Evidence Based Medicine

Written by Alan V. Schmukler

Editorial. Homeopathy 4 Everyone. August 2014

The term “evidence based medicine” has been bandied about a lot lately. Implicit in that phrase is the idea that medical treatment can somehow be made precise and that one can control outcomes. Of course, if the treatment is misguided or harmful, then doing it precisely is senseless. Also, much of the research that leads to the evidence is now tainted by conflicts of interest and no longer reliable. Aside from that, the idea of “evidenced based medicine” fails to consider one great variable, human behavior.

My four years working in a hospital, including time in ICU, PCU and EU helped me to understand that human nature will trump science every time. In the end, it is imperfect, ego driven, emotional humans who carry out, in clinical practice, the final stage of all that research. Witness the fact that death rates in the U.S. from medical errors, hospital-acquired infections, and drug side effects have remained at about 100,000 each, despite years of research and many efforts to change it. A study last year found that outpatient errors affect one in twenty U.S. adults, or about 12 million people a year1. Another study found an error rate of 10% in medications given to patients2. A study on radiology discovered that errors labeled “failure to diagnose” were responsible for up to 54% of radiology malpractice cases3. Finally, research by John’s Hopkins University4 on surgical errors, concluded that surgeons leave foreign objects (towels, sponges etc.) inside their patients about 39 times a week. They also perform the wrong surgery or operate on the wrong body part about 20 times a week.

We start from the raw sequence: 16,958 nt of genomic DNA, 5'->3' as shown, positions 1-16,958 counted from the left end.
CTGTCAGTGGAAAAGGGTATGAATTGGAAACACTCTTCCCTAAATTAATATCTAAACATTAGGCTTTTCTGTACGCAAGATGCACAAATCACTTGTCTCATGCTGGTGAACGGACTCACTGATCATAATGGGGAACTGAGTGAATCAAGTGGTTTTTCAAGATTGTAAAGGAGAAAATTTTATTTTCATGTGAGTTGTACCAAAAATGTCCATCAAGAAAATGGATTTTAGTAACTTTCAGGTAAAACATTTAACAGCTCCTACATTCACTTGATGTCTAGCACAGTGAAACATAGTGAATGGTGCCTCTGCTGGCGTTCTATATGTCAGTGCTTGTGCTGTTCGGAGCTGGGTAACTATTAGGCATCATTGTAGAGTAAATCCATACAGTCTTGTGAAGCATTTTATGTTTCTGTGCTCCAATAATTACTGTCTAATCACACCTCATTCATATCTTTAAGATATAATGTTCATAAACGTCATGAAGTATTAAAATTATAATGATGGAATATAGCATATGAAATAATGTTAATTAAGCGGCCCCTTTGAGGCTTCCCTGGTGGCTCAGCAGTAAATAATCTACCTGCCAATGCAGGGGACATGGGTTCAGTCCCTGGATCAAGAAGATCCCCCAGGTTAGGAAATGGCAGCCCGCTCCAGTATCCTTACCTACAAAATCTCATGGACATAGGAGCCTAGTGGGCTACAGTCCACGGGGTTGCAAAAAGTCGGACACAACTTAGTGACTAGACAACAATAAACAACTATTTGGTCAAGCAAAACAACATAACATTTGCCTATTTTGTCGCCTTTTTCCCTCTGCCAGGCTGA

Healing, like life, is complex and never totally under our control. We strive to make it better and control outcomes, but that goal is often not achieved. What can we do? We can try to be present (conscious), and come to our work with an open mind, a sense of humility, and genuine respect and caring for the patient.

  1. http://qualitysafety.bmj.com/content/early/2014/04/04/bmjqs-2013-002627.abstract
  2. http://www.ncbi.nlm.nih.gov/pmc/articles/PMC1200672/
  3. http://www.ncbi.nlm.nih.gov/pmc/articles/PMC1200672/
  4. http://www.medicalnewstoday.com/articles/254426.php


In this issue:


Interview: We interview Ann Jerome, President of the National Center for Homeopathy (NCH) in the U.S. The NCH was an important influence in the revival of homeopathy in the U.S.